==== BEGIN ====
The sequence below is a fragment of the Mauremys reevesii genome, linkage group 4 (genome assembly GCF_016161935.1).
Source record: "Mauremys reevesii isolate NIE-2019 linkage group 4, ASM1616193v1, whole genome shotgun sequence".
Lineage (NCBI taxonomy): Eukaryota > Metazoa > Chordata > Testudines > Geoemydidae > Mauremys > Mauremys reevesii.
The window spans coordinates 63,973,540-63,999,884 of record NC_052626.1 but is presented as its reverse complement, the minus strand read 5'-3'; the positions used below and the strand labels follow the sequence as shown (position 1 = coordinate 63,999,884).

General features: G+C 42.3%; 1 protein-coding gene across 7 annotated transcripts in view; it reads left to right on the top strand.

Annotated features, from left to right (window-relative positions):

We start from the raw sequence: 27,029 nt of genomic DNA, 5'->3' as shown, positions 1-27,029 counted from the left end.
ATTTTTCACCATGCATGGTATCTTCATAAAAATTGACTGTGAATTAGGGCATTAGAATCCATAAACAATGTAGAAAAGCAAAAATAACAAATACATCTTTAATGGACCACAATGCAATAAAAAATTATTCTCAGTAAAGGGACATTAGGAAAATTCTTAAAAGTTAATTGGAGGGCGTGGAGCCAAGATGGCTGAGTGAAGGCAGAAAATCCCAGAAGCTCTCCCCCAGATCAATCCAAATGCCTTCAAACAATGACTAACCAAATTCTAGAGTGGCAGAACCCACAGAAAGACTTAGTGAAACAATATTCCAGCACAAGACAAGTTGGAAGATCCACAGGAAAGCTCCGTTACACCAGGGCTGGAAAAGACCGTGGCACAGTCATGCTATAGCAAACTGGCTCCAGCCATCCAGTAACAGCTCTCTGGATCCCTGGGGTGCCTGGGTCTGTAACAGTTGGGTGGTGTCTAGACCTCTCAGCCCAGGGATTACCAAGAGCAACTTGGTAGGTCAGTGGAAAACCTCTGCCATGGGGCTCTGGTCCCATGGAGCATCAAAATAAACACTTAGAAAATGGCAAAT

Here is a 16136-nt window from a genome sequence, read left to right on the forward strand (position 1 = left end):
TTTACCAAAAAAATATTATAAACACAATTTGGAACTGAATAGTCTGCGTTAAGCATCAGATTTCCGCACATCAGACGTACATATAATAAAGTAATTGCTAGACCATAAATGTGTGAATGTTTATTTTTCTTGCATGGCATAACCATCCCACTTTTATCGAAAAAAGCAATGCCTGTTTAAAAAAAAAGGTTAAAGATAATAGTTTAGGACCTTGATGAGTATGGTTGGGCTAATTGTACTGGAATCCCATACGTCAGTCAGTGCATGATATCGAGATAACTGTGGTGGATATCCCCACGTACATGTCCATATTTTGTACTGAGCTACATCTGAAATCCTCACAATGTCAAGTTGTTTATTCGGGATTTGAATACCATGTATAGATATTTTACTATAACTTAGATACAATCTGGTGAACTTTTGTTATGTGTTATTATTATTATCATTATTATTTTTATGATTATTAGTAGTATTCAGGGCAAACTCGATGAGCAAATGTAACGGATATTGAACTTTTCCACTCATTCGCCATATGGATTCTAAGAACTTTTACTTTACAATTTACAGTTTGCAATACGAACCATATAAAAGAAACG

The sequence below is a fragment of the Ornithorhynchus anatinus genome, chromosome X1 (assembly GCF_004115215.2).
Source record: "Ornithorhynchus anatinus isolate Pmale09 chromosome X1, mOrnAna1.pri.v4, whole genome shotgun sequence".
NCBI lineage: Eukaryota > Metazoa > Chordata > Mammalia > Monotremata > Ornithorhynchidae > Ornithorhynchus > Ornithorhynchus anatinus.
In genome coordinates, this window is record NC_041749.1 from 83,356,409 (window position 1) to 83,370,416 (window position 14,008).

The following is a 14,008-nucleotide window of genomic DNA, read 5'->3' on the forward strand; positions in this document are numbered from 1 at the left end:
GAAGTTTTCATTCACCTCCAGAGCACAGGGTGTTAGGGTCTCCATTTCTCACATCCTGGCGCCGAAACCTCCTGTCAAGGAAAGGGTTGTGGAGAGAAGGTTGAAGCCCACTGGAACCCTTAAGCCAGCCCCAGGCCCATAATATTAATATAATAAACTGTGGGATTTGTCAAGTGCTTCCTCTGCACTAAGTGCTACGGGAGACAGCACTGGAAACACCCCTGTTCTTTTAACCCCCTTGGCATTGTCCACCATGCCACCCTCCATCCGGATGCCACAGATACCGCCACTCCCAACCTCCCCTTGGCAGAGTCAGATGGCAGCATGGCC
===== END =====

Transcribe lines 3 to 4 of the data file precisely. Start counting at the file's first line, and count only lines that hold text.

Lineage (NCBI taxonomy): Eukaryota > Metazoa > Chordata > Testudines > Geoemydidae > Mauremys > Mauremys reevesii.
The window spans coordinates 63,973,540-63,999,884 of record NC_052626.1 but is presented as its reverse complement, the minus strand read 5'-3'; the positions used below and the strand labels follow the sequence as shown (position 1 = coordinate 63,999,884).